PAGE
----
9 user 8 critic

Gedo (2000)

East meets West as the Japanese Yakuza battle drug lords and the LAPD in the streets of Los Angeles...



(story), (screenplay) | 2 more credits »

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Cast overview, first billed only:
Richard Fox
Kiyoshi Nakajo ...
Kentarô Shimizu ...
Barry Sattels ...
Linda Fox
Leland Brock
Pawn Shop Owner
Jackson Jones
Young Thing
Masaaki Umeda ...


East meets West as the Japanese Yakuza battle drug lords and the LAPD in the streets of Los Angeles...

Plot Summary | Add Synopsis


Law And Order Will Never Be The Same....


Action | Crime | Drama

Motion Picture Rating (MPAA)

Rated R for violence, language and some sexuality | See all certifications »




Release Date:

4 April 2000 (Greece)  »

Also Known As:

Fatal Blade  »

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Did You Know?


Written and Produced by G-Sleep and Jean-Yves Ducornet
Performed by G-Sleep
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User Reviews

The fights were good
5 March 2003 | by See all my reviews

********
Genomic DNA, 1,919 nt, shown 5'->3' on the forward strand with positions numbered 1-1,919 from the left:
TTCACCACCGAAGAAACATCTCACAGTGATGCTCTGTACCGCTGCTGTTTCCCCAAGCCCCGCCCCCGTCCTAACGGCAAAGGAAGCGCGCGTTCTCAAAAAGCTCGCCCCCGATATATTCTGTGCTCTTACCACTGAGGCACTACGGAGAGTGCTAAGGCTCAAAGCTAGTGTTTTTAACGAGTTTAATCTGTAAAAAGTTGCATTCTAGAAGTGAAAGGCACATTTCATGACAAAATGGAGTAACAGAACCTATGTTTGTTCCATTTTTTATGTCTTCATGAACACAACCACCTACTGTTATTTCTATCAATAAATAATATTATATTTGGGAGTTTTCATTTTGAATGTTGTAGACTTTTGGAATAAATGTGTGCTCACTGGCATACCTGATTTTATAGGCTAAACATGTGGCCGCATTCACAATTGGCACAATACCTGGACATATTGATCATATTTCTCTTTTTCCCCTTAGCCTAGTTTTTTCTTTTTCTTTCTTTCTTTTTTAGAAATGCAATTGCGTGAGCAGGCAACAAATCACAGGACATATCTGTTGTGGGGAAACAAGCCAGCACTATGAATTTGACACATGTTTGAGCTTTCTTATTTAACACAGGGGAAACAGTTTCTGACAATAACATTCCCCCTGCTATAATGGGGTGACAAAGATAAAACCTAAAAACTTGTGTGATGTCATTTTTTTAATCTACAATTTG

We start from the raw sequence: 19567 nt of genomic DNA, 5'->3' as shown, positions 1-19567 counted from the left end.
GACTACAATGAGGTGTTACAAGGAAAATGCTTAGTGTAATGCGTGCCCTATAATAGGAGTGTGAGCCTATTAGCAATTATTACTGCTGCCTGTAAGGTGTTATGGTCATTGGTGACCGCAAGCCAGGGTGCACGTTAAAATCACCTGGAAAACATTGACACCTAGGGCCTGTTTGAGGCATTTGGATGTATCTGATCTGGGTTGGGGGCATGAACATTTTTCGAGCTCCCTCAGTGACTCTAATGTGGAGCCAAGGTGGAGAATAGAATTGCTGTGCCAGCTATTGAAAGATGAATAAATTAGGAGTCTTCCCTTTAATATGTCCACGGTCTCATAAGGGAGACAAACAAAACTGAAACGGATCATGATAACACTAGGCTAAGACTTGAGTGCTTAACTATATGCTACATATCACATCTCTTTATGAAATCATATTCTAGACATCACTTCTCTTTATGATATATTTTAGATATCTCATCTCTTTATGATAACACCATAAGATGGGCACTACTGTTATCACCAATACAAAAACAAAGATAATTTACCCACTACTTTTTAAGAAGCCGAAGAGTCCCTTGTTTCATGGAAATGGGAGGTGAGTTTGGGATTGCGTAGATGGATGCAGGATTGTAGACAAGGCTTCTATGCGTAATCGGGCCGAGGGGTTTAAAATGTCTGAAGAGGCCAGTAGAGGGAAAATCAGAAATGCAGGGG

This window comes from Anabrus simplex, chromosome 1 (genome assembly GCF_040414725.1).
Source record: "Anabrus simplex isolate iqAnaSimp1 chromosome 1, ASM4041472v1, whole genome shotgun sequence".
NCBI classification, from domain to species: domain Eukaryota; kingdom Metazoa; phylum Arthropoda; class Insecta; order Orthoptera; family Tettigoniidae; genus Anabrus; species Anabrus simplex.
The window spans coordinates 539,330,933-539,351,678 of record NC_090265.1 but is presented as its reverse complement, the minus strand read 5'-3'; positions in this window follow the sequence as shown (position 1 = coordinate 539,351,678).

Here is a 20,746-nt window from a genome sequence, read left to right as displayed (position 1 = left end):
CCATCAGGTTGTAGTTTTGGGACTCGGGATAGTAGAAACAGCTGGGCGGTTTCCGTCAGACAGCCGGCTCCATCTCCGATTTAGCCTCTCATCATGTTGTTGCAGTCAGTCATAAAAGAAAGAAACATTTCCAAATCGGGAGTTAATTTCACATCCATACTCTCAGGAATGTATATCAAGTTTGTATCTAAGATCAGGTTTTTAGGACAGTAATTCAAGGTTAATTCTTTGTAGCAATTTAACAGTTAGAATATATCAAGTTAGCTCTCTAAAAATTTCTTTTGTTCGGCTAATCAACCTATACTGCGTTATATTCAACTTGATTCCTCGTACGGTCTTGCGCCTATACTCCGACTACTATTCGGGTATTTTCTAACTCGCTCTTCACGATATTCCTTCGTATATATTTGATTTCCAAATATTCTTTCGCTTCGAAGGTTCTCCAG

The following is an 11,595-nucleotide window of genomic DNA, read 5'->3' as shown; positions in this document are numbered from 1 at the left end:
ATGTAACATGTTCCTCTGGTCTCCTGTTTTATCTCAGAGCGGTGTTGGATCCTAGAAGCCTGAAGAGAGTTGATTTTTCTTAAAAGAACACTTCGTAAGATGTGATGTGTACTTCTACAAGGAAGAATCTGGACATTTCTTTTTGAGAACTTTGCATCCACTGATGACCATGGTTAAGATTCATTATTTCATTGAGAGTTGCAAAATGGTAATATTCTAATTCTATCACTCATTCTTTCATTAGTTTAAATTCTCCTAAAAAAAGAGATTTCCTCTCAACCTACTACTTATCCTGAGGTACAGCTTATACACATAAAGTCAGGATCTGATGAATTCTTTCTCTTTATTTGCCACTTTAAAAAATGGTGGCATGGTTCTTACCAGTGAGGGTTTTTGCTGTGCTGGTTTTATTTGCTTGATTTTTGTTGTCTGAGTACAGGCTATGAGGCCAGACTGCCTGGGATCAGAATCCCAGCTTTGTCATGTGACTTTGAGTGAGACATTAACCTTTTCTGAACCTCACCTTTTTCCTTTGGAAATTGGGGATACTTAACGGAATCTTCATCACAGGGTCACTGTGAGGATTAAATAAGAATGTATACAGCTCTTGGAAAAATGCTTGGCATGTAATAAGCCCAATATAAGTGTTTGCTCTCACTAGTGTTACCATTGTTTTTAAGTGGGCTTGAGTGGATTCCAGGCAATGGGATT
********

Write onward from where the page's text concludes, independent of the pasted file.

Everyone says this movie is awful. They rightfully say so. Gary Daniel's previous movies do range from terrible to good cheesy fun. (The fight scenes are the best thing about his "good" films.) I knew this movie wasn't gonna be that great, but I never thought it would actually have a worse script than BLOODMOON and COLD HARVEST. (These two are his best films because of their excelent fight coordination.) The film makers didn't even know what was going on. It's like the whole cast and crew was wandering around not knowing what to do in this film. However, the action is great. Akihiro Noguchi of COLD HARVEST returns to direct the fight scenes, and even has help from Koichi Sakamoto of DRIVE. If there was more action though, and if it was longer, (It's not painfully short.) that would have been better. The scenes just seemed too short for their own good. (Similar to the problem in the FATAL FURY anime series which had awesome but short fight scenes) Gary Daniels even gets to exchange a few blows with veteran stuntman James Lew. But after those few kicks and punches, he's down like a sack of potatoes. Even George Cheung was once again wasted. (He's a great martial artist, but his skills are BARELY used in the MARTIAL ARTS films he's in. What exactly is up with that.) THe sound effects weren't the best either. Punches and kicks seemed too quiet. (And I don't think they were going for the same effect like in CROUCHING TIGER) But whoever this Kiyoshi Nakajo is, who makes his US debut as Domoto, he rocks. He has an awesome screen presense, and handles a sword masterfully. He was the best actor in this whole film, and made it worth watching even more. Another intersting aspect of this film is that A great portion of it is in Japanese too. THat was a very good idea to have a film in English and Japanese, as it gave a good mix. The Japanese scenes were better acted than the English ones. I suggest renting this movie on one dollar day when you have nothing better to do, and just skip to the action scenes. I personally can't get enough of martial arts action, and weather the movie is good or not, as long as it features good fight choreography, it's worth watching.

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